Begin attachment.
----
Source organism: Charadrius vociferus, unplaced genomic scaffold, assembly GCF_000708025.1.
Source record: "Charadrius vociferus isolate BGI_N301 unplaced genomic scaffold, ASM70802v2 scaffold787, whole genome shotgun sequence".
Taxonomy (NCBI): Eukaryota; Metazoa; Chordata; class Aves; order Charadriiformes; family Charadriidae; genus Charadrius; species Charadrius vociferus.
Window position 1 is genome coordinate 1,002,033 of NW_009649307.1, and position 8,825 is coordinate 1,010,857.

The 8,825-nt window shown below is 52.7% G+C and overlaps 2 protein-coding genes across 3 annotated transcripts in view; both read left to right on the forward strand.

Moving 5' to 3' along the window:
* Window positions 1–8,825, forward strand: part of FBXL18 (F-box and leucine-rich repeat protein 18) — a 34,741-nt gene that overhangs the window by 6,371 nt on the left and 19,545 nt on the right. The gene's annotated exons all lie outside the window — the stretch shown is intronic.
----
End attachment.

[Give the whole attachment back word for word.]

Source organism: Charadrius vociferus, unplaced genomic scaffold, assembly GCF_000708025.1.
Source record: "Charadrius vociferus isolate BGI_N301 unplaced genomic scaffold, ASM70802v2 scaffold787, whole genome shotgun sequence".
Taxonomy (NCBI): Eukaryota; Metazoa; Chordata; class Aves; order Charadriiformes; family Charadriidae; genus Charadrius; species Charadrius vociferus.
Window position 1 is genome coordinate 1,002,033 of NW_009649307.1, and position 8,825 is coordinate 1,010,857.

The 8,825-nt window shown below is 52.7% G+C and overlaps 2 protein-coding genes across 3 annotated transcripts in view; both read left to right on the forward strand.

Moving 5' to 3' along the window:
* Window positions 1–8,825, forward strand: part of FBXL18 (F-box and leucine-rich repeat protein 18) — a 34,741-nt gene that overhangs the window by 6,371 nt on the left and 19,545 nt on the right. The gene's annotated exons all lie outside the window — the stretch shown is intronic.